Like shag carpet and other novelties from the 1970s, Switzerland is popular again.  It’s easy enough to understand why.  With the world—and particularly Switzerland’s backyard of Europe—in a prolonged period of on-again / off-again crisis, the Alpine country is viewed as a refuge.

Consider the strength in recent years of the CurrencyShares Swiss Franc Trust (NYSE:$FXF).  As the European sovereign debt crisis really started to heat up last year, the franc almost went parabolic vs. the and euro.  Unfortunately, the strength of the currency was killing exports and destabilizing the Swiss financial system.  To the detriment of investors and traders who had been piling into the franc as a haven, the Swiss National Bank came down like a hammer to weaken the value of the franc.  Yet even after the move, many trust a devalued franc over a fragile euro or dollar.   I can’t say I that don’t understand.

There is a lot to like about Switzerland as an investment haven.  It is home to some of the world’s finest multinational companies, including Sizemore Investment Letter favorite Nestle (Pink:$NSRGY), pharmaceutical heavyweights Roche(Pink:$RHHBY) and Novartis (NYSE:$NVS) and engineering juggernaut ABB Ltd (NYSE:$ABB), which is the major competitor to Sizemore Investment Letter recommendation Siemens (NYSE:$SI).

Perhaps unfortunately, it is also home to two of the largest international banks in the world, UBS AG (NYSE:$UBS) and Credit Suisse (NYSE:$CS), two institutions that gave country quite a bit of heartburn during the 2008-2009 meltdown.

Investors looking for blanket exposure to Swiss stocks could consider the iShares MSCI Switzerland ETF (NYSE:$EWL).  It is a basket of Switzerland’s biggest and most influential companies.

A note of warning on this ETF, however.  If you buy EWL, you had better like Nestle, as the food and consumer products company makes up nearly a quarter of the portfolio.  Health care stocks collectively chip in 30 percent as well.  So, well over half of the ETF is investing in defensive (if not outright boring) sectors.    This is not necessarily bad, of course.  It’s just something to consider.

Nestle has been hit in recent years by rising commodity costs and the trend of consumers trading down to generic food products.  Even so, the company has a fantastic foothold in virtually every major emerging market country, and I consider Nestle about the closest thing to a “buy and forget” company available today.  It helps that the company pays a solid dividend of 3.5 percent.

Nestle recently made a splash by announcing that it would buy Pfizer’s (NYSE:$PFE) baby food business for $12 billion.  The purchase fits well with Nestle’s existing product lines, and it further strengthens its position in emerging markets.   Roughly 85 percent of the unit’s revenues come from emerging markets, and I would expect that number to only increase with rising incomes and livings standards.

On April 19, management announced that the company would be raising the dividend by CHF 1.95.  Expect to see more of this in the years ahead.  Nestle is not a “home run” stock, but it should be a steady producer for decades to come.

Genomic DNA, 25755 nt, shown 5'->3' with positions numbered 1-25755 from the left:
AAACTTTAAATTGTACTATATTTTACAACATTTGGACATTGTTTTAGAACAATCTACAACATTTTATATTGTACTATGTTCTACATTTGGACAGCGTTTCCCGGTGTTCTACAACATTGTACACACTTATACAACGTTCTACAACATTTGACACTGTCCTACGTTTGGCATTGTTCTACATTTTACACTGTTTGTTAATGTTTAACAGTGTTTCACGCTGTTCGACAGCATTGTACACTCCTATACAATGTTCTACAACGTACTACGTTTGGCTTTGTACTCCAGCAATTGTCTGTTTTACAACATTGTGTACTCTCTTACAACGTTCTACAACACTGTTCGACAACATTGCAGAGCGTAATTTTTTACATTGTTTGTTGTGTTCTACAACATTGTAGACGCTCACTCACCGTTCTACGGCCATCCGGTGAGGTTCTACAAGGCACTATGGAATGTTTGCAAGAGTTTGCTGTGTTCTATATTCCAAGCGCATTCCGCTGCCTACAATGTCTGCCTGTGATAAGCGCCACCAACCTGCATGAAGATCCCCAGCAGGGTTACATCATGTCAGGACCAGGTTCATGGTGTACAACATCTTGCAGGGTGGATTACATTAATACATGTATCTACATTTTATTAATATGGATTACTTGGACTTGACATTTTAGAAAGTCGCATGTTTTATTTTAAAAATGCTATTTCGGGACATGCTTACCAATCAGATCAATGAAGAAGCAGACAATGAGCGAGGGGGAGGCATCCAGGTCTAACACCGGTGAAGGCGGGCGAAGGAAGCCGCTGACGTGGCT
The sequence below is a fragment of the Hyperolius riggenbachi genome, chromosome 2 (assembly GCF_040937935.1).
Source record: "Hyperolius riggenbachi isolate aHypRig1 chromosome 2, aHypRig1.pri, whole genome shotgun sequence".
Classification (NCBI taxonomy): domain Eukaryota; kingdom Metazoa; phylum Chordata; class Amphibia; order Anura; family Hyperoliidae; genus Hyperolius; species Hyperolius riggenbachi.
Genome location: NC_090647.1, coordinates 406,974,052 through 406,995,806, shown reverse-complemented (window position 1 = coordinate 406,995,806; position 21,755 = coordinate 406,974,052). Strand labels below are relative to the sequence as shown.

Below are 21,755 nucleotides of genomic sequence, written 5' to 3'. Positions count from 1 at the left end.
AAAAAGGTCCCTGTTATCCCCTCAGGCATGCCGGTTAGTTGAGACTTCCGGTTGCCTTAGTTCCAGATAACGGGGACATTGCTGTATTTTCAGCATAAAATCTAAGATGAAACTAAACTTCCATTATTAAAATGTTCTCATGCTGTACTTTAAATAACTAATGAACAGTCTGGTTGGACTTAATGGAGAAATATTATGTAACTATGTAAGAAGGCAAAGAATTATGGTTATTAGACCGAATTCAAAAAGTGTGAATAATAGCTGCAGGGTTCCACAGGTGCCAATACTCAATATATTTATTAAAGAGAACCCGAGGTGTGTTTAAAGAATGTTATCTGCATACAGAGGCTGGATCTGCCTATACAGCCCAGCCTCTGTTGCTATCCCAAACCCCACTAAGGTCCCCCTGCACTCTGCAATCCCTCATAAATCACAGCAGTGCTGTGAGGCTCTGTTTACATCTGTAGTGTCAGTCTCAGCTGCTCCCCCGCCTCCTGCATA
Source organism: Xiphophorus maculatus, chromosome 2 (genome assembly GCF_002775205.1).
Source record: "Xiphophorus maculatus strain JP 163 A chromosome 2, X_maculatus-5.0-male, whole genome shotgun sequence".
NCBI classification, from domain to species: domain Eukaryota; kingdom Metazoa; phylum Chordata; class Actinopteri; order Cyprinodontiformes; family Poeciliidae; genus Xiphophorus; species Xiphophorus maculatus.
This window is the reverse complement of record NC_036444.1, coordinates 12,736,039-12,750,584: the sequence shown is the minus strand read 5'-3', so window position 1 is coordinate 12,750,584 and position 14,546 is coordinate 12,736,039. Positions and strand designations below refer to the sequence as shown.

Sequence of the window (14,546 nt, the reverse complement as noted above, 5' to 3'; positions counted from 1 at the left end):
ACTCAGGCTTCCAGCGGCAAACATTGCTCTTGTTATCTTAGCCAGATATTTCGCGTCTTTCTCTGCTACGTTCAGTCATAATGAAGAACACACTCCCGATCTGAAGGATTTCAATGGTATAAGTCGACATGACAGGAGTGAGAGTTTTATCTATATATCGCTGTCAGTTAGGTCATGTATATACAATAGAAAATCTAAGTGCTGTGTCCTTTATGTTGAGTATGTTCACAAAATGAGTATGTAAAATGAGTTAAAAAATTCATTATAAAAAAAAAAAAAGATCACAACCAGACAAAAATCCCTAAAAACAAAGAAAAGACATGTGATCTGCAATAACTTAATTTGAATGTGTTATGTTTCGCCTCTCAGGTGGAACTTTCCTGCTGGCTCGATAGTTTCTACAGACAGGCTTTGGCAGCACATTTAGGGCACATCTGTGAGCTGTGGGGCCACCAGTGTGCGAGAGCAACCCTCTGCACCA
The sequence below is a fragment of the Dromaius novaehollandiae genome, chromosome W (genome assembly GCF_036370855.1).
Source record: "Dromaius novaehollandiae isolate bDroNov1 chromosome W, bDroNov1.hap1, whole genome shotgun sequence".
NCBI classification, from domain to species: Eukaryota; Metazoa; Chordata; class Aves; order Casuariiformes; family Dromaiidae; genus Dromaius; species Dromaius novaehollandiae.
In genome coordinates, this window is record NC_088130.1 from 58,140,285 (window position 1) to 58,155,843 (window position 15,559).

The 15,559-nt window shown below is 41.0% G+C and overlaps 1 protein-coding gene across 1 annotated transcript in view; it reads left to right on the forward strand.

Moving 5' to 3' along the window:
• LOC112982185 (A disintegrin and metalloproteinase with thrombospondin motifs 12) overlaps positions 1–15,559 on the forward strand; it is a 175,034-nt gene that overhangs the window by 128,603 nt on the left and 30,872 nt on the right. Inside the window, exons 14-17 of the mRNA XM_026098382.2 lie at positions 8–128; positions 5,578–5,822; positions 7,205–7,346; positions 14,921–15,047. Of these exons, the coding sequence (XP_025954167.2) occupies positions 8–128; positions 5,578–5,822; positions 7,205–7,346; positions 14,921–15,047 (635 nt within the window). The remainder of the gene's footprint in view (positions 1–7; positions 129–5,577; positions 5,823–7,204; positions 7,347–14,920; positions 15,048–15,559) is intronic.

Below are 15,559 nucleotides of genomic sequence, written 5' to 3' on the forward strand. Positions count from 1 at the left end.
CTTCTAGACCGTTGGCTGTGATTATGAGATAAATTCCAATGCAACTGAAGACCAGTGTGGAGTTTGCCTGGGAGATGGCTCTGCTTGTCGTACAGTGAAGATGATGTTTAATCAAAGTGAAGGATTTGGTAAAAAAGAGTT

ABB also announced earnings in April, with mixed results.   Revenues grew by 8 percent  for the quarter , but new orders from China—one of ABB’s key markets—were down 35 percent.   ABB, like Siemens, is a fine company with great long-term prospects in building out the infrastructure that emerging markets need to rise to developed-world status.  But with budgets tight and markets jittery, the next year may prove to be challenging.

The Swiss banks, like their American and European counterparts, also face a rocky road ahead.  Regulators are squeezing risk out of the system and banks are shrinking their balance sheets and reducing leverage—all of which is good for long-term stability.  But it’s not good at all for bank profits.

Credit Suisse revealed late the month that earnings had improved over the last quarter but were down substantially from the first quarter of last year.  Profits were 44 million Swiss francs, down from 1.1 billion the first quarter of 2011.

Overall, I continue to like Swiss stocks in general and Nestle in particular.   But given the nonexistent yields and the SNB’s recent tendencies to aggressively lower its value, I’d stay away from currency positions in the franc.

Disclosures: Charles Sizemore is long Nestle.

Disclaimer: This material is provided for informational purposes only, as of the date hereof, and is subject to change without notice. This material may not be suitable for all investors and is not intended to be an offer, or the solicitation of any offer, to buy or sell any securities nor is it intended to be investment advice. You should speak to a financial advisor before attempting to implement any of the strategies discussed in this material. There is risk in any investment in traded securities, and all investment strategies discussed in this material have the possibility of loss. Past performance is no guarantee of future results. The author of the material or a related party will often have an interest in the securities discussed. Please see Full Disclaimer for a full disclaimer.